. You should also keep an eye out for a reasonably priced Lee Classic Turret.

By far the best all around press you can buy. You can use it in Single stage mode or auto indexing.

JNunez23
07-24-2012, 8:22 PM
I'm on the same boat. Wondering if a single stage is necessary for me. I am only loading 9mm and .45 at the moment.

If I am looking to load .223 next, would a single stage be more beneficial? Or just stick with the progressive?

ExtremeX
07-24-2012, 8:31 PM
I'm on the same boat. Wondering if a single stage is necessary for me. I am only loading 9mm and .45 at the moment.

If I am looking to load .223 next, would a single stage be more beneficial at that moment rather than using on pistol only? Or just stick with the progressive?

I still intend to load all my .223 cartridges on my progressive press...

I was thinking of added the single stage press just to deprime and resize my 223 brass before I move it over to the progressive for loading.

lpspinner
07-24-2012, 8:43 PM
I do all my brass prep on my old Lee Single Stage. You really need a single stage to compliment your progressive press.

M27
07-24-2012, 11:53 PM
I feel a single stage in necessary

rock crusher is always a great one to go with and won't break the bank

NotEnufGarage
07-25-2012, 4:49 AM
I started with a Lee Breech Lock Challenger press and later added a Load Master. I still use the single stage for decapping, sizing and for calibers I haven't or can't set up in the Load Master, as well as for match ammo.

Cowboy T
07-25-2012, 7:33 AM
Even with my twin Lee Pro 1000 progressives, I keep my little cheapie $30 single-stage "Lee Reloader Press" on my bench. It continues to get used a lot for various tasks.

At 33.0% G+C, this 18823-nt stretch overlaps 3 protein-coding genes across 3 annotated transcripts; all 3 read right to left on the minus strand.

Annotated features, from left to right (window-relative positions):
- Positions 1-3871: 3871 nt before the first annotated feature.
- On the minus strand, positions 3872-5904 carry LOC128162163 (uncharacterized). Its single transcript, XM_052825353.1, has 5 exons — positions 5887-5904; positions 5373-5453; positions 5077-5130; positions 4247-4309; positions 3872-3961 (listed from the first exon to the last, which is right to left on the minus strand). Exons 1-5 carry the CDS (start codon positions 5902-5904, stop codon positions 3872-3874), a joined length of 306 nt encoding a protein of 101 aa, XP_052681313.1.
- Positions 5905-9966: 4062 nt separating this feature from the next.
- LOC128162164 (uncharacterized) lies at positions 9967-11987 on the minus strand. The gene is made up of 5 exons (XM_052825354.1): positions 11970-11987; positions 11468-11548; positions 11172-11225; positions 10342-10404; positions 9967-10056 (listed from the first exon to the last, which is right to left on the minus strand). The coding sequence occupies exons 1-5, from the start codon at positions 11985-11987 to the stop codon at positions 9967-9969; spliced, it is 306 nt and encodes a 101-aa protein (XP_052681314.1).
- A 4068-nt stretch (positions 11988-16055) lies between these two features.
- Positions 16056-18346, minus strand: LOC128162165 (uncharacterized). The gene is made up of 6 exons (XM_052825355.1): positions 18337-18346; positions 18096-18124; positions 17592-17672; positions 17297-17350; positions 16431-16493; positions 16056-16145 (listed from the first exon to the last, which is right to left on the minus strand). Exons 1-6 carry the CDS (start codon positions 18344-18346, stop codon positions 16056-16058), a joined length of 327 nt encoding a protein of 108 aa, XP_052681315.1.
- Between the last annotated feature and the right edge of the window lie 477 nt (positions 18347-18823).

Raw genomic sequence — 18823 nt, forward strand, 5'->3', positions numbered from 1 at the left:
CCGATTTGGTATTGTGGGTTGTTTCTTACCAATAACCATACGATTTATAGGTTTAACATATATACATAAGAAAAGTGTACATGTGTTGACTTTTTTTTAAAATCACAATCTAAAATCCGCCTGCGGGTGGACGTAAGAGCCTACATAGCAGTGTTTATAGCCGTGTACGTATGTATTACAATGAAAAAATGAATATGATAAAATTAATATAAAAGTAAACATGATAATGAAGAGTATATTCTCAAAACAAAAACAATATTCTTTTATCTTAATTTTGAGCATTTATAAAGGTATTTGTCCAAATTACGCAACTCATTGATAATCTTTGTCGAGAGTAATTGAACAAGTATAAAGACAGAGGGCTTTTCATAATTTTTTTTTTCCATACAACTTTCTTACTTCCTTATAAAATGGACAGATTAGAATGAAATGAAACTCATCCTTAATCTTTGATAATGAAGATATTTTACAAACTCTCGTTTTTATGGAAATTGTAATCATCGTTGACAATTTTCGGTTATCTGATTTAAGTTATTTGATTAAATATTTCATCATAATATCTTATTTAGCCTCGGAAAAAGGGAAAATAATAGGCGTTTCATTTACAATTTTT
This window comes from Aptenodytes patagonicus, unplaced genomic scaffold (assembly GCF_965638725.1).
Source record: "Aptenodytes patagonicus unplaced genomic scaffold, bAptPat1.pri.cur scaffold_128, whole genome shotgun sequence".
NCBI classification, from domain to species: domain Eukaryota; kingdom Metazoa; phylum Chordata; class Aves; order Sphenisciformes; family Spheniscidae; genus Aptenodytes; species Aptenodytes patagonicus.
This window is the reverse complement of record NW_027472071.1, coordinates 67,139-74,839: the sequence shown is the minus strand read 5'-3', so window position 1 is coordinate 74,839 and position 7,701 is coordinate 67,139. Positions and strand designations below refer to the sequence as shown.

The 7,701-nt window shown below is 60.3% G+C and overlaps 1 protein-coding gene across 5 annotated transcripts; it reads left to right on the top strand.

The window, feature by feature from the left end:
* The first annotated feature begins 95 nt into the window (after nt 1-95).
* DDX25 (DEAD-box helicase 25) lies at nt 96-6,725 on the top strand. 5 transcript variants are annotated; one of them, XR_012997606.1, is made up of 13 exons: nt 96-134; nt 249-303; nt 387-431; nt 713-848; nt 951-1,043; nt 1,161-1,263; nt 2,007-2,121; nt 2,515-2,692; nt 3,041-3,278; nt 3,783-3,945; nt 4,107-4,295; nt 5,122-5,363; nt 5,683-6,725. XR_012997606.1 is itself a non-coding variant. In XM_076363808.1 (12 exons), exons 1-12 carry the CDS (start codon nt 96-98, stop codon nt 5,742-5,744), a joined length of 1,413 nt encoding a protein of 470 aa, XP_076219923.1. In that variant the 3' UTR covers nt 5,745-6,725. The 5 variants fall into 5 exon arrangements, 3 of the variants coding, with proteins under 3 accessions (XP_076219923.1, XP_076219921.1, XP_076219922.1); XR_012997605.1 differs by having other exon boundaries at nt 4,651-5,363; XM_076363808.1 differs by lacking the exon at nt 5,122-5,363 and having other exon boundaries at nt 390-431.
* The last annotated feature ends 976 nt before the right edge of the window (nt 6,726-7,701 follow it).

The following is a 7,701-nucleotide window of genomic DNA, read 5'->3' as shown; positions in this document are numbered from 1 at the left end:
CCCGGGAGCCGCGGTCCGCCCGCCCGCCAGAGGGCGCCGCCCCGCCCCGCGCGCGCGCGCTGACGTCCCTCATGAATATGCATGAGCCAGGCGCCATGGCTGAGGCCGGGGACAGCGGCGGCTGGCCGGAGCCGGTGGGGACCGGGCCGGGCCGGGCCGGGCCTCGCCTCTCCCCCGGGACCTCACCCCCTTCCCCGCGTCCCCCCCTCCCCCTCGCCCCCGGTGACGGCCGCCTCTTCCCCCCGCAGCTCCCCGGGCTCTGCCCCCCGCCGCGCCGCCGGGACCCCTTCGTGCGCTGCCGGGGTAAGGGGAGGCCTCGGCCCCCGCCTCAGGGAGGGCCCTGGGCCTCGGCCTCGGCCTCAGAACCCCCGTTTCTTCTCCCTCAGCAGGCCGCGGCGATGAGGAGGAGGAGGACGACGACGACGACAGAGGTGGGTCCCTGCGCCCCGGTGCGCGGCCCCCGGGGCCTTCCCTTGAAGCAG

The main use for mine at this time is cast boolit sizing, since I do cast my own. I also do all my initial load development on it. Very occasionally, I have to pull apart an errant round, and I just re-do those rounds on the single stage. They're handy to have on your bench. Unless you're swaging bullets, you don't need anything remotely near the strength of a Rockchucker or Classic Cast, though it certainly doesn't hurt any. :-)

.

XDRoX
07-25-2012, 7:45 AM
I don't know how some guys do it without a single stage on the bench.
Mine is used for primer pocket swaging, bullet swaging, universal priming, steps with rifle reloading, etc... Sometimes it gets used for complete rifle rounds if it's a round I don't load much like 8mm Mauser.

http://i1210.photobucket.com/albums/cc412/XDRoX619/rockchucker7.jpg

http://i1210.photobucket.com/albums/cc412/XDRoX619/powderdrop1.jpg

Divernhunter
07-25-2012, 12:03 PM
I might be the wrong person to ask. I have 3 single stage presses and 2 Dillon 650 units. The single stage presses get used more than the Dillons. I would say you need 2 single stage presses. Something like an RCBS Rockchucker for sizing etc and a Jr for reating bullets. Look on ebay for a used one. If it is RCBS it will be under warr no matter what. If it is a lee and breaks ------well at least it was cheap to buy the first time.

Paper Boy
07-25-2012, 1:01 PM
I have a single stage just for forming 9x25 brass and depriming. I still load 6.5 Grendel on it as well

Bada Bing
07-25-2012, 1:16 PM
I have used a Lee 1000 Pro and Lee single stage with no problems for the last 27 years! I bought them with money I got when I got married to my wife, 27 years ago! lol

CEDaytonaRydr
07-25-2012, 2:42 PM
I can definitely justify the need. In my case, I have a dillon 650 that is setup for .223. I'm not done loading my .223 but I have other reloading "chores", so yeah, I need a single stage, as well.

If you do get one, I vote for Redding Big Boss 2. I got one for my brother and it's been a really good unit so far. The ram has an internal tube that holds the decapped primers until you can dispose of them. Saves you from having those fights with your wife about that horrible noise the vaccum makes. ;)

drkphibr
07-25-2012, 7:29 PM
By far the best all around press you can buy. You can use it in Single stage mode or auto indexing.

Totally agree. Price and functionality at its best.